Hay fever, described by many as a nuisance, afflicts one in four people in the UK annually. It has previously been shown that these people are more likely to suffer from other allergy-driven conditions, such as asthma, eczema and food allergy. But separate research suggests they may also be at greater risk of psychiatric disorders.
A 2018 body of research published in the journal of Brain Behavior and Immunity, found that people with allergy-related conditions were more likely to suffer from a psychiatric disorder.
Findings suggested asthma, allergic rhinitis (hay fever), and atopic dermatitis (eczema), referred to as the three As – could be linked to a greater risk of psychiatric disorders.
There appeared to be an elevated incidence of depression, schizophrenia, and anxiety among people with eczema.
Other allergies such as asthma and hay fever, however, were associated with schizophrenia, depression and bipolar.
The research, which looked at a cohort of more than 46,000 people, found that 10.8 percent of people with allergic diseases developed a psychiatric disorder over a 15-year period.
The study was launched after its lead author noticed patients of his who suffered from one of the three A’s also showed signs of emotional unease.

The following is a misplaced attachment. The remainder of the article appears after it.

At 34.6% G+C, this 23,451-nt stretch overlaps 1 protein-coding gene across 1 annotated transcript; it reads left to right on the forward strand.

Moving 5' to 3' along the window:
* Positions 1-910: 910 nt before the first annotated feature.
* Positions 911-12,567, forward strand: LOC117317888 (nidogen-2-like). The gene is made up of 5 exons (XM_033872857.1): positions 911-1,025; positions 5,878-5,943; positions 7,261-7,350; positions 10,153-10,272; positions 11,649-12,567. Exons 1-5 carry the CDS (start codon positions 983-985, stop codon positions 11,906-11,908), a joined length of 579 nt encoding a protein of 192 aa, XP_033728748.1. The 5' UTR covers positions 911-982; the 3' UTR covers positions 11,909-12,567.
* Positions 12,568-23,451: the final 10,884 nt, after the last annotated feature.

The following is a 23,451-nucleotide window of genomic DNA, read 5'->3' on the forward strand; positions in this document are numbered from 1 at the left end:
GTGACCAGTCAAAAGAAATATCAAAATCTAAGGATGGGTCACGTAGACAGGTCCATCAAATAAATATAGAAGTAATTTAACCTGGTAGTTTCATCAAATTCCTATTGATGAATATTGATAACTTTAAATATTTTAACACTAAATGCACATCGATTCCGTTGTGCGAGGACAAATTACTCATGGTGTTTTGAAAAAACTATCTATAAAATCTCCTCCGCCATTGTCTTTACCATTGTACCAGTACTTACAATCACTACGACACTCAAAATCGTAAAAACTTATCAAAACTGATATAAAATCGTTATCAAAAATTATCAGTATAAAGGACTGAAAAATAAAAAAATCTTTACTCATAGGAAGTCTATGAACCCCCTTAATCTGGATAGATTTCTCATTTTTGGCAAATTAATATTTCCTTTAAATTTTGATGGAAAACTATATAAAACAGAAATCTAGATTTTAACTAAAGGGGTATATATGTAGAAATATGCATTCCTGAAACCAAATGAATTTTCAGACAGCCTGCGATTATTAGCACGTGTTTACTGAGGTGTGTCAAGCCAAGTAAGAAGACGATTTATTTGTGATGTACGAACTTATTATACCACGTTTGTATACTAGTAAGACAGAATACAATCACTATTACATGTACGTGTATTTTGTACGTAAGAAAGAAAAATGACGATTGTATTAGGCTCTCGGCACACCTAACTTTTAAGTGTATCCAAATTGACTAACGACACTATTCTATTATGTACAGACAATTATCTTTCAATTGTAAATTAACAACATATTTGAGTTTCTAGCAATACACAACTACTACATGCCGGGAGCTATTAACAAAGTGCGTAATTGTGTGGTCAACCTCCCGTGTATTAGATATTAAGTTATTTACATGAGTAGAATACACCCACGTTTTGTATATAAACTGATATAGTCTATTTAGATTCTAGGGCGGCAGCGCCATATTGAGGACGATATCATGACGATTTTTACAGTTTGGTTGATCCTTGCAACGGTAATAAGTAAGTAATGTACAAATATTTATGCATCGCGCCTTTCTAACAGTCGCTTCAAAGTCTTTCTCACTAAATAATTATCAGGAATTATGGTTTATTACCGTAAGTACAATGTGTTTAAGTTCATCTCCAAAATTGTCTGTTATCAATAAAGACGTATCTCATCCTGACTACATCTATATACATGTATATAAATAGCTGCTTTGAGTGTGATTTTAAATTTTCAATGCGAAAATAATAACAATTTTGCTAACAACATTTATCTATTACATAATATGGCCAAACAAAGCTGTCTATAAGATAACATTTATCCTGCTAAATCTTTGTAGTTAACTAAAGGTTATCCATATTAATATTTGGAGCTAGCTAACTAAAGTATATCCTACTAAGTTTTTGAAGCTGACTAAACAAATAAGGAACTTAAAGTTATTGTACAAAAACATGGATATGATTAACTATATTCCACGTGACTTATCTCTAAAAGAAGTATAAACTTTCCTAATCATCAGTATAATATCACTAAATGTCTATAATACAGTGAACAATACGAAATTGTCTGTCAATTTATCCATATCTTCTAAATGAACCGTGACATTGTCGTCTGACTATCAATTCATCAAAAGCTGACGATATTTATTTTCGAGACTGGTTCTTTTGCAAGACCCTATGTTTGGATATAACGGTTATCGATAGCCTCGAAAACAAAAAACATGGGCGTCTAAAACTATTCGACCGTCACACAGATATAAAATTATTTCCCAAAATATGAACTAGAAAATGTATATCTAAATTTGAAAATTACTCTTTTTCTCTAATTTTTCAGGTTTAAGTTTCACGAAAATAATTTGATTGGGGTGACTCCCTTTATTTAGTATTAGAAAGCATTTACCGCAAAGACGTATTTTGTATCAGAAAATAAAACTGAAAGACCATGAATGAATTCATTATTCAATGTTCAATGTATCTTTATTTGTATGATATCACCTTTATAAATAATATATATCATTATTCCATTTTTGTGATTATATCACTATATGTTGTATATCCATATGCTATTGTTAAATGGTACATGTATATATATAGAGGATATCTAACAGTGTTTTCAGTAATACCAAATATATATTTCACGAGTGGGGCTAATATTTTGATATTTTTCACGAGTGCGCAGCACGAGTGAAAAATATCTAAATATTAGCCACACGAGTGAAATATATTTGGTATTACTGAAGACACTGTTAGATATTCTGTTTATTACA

Doctor Nian-Sheng Tzeng, said: “As a clinician, I observed that some patients with the three A’s appeared to suffer emotionally – which plays a role in both common allergies and psychiatric disorders.
“We would like to let clinicians who care for patients with the allergic disease know that their risk for psychiatric diseases may be higher.
“Assessing their emotional condition and monitoring their mental health could help later avoid psychiatric problems.”
Researchers suggested at the time that the connection could be put down to inflammation caused by allergies.
Hay fever, for example, which is also known as seasonal allergic rhinitis, is an allergy-related inflammation of the nasal passages, throat and eye membrane.
Previous research has noted a higher incidence of inflammation among patients with anxiety and depression.
While the findings found a correlation, they were unable to provide any evidence of a causal relationship between the conditions.
The researchers wrote: “Observationally, we found strong evidence of a relationship between allergic disease and mental health traits, where having any one of asthma, eczema and hay fever increased the risk for depression, bipolar disorder and neuroticism.
“However, the associations for the causal relationship were much weaker and noble to replicate that which was found in the observational analysis.
“This suggests that the observational relationships found were inflated likely due to confounding or some other form of bias.”